bshank
  • Reply 54 of 108
    foggyhillfoggyhill Posts: 4,767member
    dbendixen said:
    Maxter said:
    Planned obsolescence should be illegal everywhere!
    Perhaps when the company tries to hide it. If a company offers a disclaimer about it, it should be left up to the consumer to make that choice. I fear that blanket, unconditioned opinions like this are slowly but steadily taking away our choice and agency.
    Make choice about what, yoûre phone is already crashed if they don’t do anything. 

    Wrf agency your talking about. At most they could put a more visible battery wear indicator. Remtmber that these are the same people who bought the iPhone because it was more compact.


  • Reply 55 of 108
    Unintended consequences of good intentions. Claims another victim. 
    jony0
  • Reply 56 of 108
    foggyhillfoggyhill Posts: 4,767member
    r2d2 said:

    alandail said:
    So Apple fixes an issue where degraded batteries cause unexpected shutdowns and everyone is upset with them for fixing it?

    As the article says, there is no slowdown with fully functioning batteries.

    Instead of suing Apple, customers should be thanking them for fixing the random shutdown issue.

    Show me where in the last year Apple fully and publicly explained this to people and I’ll agree with you.
    Explaining them that fracking batteries get used up, should they have to. In entitled world, seemingly must be a explained that magic feoesn’t exist and then people will complain anyway cause that’s how people are these days. 

    apple le by babying their users seemingly have made them more prone to this type of things.
    bshank
  • Reply 57 of 108
    Anyone who thinks this isn’t a serious PR issue for Apple is delusional. My guess is there will be changes with iOS 12, perhaps notifications that more prominently warn uses when there is a potential issue with the battery that could affect performance.
    muthuk_vanalingamr2d2jony0
  • Reply 58 of 108
    bshank said:
    Which conspiracy is a it? Planned obsolescence? Or slowing down old phones to help them last longer? Both conspiracy theories cannot both be true at the same time.
    But people didn’t know their phones were being slowed down to extend their lifespan. What about those who bought a new phone not knowing that at $79 battery replacement would solve the issue of their slower phone? It’s not like Apple is out there advertising to replace the battery if your software is sluggish.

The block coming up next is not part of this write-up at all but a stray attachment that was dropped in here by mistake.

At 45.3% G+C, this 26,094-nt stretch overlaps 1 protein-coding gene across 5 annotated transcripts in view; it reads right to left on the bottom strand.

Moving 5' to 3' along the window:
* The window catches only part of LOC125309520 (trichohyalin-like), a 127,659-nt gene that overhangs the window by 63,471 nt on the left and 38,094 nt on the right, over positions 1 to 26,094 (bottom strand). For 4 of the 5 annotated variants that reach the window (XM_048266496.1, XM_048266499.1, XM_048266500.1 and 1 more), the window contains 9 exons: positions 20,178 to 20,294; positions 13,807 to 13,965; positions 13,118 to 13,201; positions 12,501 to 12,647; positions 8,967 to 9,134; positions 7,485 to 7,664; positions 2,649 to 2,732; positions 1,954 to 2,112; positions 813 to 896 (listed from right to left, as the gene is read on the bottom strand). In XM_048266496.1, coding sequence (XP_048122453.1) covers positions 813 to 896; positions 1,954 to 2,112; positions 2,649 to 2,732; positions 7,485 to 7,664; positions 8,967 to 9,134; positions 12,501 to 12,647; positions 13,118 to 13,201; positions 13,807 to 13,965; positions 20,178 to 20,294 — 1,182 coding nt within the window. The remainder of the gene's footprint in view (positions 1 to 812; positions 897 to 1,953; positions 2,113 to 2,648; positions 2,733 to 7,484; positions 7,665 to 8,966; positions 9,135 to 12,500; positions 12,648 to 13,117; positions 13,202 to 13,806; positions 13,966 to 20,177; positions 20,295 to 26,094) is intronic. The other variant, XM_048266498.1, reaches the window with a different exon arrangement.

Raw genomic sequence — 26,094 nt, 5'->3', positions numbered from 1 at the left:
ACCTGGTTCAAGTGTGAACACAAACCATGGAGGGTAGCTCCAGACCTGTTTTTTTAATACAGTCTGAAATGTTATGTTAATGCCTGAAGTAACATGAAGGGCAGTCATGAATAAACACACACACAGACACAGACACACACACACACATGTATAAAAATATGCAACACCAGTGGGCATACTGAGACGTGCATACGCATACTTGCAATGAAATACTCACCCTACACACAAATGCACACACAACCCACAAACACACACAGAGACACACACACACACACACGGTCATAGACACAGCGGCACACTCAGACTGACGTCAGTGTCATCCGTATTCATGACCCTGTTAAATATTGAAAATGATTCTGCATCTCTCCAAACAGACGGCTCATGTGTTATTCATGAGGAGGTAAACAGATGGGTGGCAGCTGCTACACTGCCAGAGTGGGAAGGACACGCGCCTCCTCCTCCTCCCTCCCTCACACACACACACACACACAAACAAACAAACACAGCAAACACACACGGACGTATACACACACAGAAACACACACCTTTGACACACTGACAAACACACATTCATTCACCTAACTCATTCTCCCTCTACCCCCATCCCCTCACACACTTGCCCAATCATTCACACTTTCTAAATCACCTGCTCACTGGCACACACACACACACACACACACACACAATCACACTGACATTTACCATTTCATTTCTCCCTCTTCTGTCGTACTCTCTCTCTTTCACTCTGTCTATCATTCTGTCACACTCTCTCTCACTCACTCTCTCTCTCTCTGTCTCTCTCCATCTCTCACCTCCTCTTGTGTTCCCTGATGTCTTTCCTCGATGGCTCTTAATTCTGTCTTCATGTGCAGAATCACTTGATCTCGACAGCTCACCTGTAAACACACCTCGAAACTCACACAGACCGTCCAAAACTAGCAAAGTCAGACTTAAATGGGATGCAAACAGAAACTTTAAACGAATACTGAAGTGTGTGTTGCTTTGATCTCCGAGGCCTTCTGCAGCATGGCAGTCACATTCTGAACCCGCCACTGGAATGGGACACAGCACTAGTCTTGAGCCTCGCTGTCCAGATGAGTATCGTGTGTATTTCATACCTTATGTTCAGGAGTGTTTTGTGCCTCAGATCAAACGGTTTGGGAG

r2d2
  • Reply 59 of 108
    lewchenko said:
    I think this could be a turning point for Apple in terms of them losing "trust and integrity" with the general population.

    At a family Christmas visit, where most people have iPhones, this was surpisingly a hot topic - with non techy people.

    And the consensus was that apple played a devious card by not telling them their phone battery was compromised, and thus slowing down the phone. People were angry that they probably upgraded from their 6 recently due it being slow as a snail when they could have just got a new battery. Even worse that you can go to an Apple store and they will test the battery and say its fine even though iOS is slowing down your CPU due to the battery. Thats unforgivable. My family agreed.

    That lack of transparency is gonna cost Apple dearly. I heard family members considering Android (and Ive never heard any of them say this before). Perhaps Apple doesnt understand the level of anger here.

    Apple needs to get some comms out there ASAP or face even more backlash. Its also not transparent that you cant even see easily how many cycles your battery has had. Why hide this info in a private API (it used to be public but they changed it... wonder why!)

    It may well have been a solid technical fix but the way they went about it just reeks.

    At this point, Ive also held off updating my iPhone 7 to 11.2. Not sure I will either. At this point, they have lost my trust. And to be honest, over the years that was worth a lot in $ terms to them. So I hope they find a way to regain it.